Where previously this project came in just one style (filled counters), with no additional glyph alternates. Basically a complete absense of the lowercase-string all together, and only very limited complementary set of symbols and punctuation marks were present. Neither did the previous version had a great deal of refinement in terms of metrics / kerning and overall horizontal distribution of type-set material. So, it was nothing more than a plain doodle of the idea I had back then, that had to be preserved for a later stage.
But being drawn into more recent projects at the time I eventually ren dry on motivation to fully finalize this I ended up publishing it in its rough state.
ABOUT THE UPDATE:
The'bare-boned' lowercase is a somewhat futuristic geometric looking form, whereas the filled uppercase set has a strong retro vibe.
Combined in 'mixed-case' it can make a cool optional decorative style capitalization for your text. Used in isolation the two styles (Uc, Lc) both could be used as two seporate fonts, allowing stylistic text hierarchy.
In addition to the stylish retro-like, and partially filled forms I included a glyph-alternative set that strips the letterforms down to their monolinear core-geometric essence.
The design of this set is characterized by the spacious, sharp and clear appearance, that looks slightly futuristic but fashionable still.
With this new addition being the more legible and clean form of the two style sets, I placed this variation into the lowercase-string, making this the default-style for the font.
For the numerals, symbols and punctuations, I tried to remain committed to the stylish filled nature of the uppercase set.
A full alternative monolinear and 'bare-boned' numeral counterpart is located in the 'Full Width' Unicode block. Two extra weight variations for the brackets are also included for a more precise personal preference..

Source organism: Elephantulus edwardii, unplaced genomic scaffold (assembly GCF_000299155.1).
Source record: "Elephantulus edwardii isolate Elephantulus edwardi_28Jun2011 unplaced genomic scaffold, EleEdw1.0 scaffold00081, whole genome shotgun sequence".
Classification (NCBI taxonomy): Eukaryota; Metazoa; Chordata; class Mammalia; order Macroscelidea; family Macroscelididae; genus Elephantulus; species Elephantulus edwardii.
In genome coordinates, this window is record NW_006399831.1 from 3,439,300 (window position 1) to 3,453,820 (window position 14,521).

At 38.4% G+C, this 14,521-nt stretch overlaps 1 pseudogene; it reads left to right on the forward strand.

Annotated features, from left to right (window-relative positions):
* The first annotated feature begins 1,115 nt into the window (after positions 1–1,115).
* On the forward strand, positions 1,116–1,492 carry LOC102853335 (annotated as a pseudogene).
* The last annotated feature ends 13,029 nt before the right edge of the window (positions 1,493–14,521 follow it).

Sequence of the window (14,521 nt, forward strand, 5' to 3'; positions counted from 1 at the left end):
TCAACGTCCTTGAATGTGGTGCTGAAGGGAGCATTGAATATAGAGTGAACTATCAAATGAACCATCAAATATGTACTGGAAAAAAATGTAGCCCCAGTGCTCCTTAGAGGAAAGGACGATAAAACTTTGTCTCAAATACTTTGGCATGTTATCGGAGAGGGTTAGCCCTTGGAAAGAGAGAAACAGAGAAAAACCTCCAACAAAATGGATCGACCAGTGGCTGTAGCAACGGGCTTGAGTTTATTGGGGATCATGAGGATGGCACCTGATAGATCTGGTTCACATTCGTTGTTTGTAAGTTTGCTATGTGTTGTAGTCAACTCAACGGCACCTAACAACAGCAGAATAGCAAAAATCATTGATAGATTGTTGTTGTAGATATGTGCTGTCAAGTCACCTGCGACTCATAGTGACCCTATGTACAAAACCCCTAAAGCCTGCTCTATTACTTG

— And so it finally could respectably considered being a full font after all.
Thats all folks.. Enjoy !
cheersThis is a clone
ETC Cingularis Sans V1.1 - A Retro-Futuristic Geometric Typeface
- Supports most European Languages
- Contains some stylistic alternates and ligatures, likely more to be added
STF_NEUE ISAIAH - 70's Art Deco / Streamline style typeface
Most of the design credits for this font should go toIsaiah Garciasince I took the liberty of revisiting her fontstructionFS Idea
Please check out this member's awesome contributions here:Ivy Meadows (Isaiah Garcia)
The one major difference between the two works is the grid size and construction method, Isaiah's version was made using a faux-Bézier approach (very labour intensive) and requires a fairly large design grid, whereas my version is a small grid design, utilizing the circle arc bricks and composites to achieve smoother contour quality, and was done on just a 4x7 grid using 2:2 filter.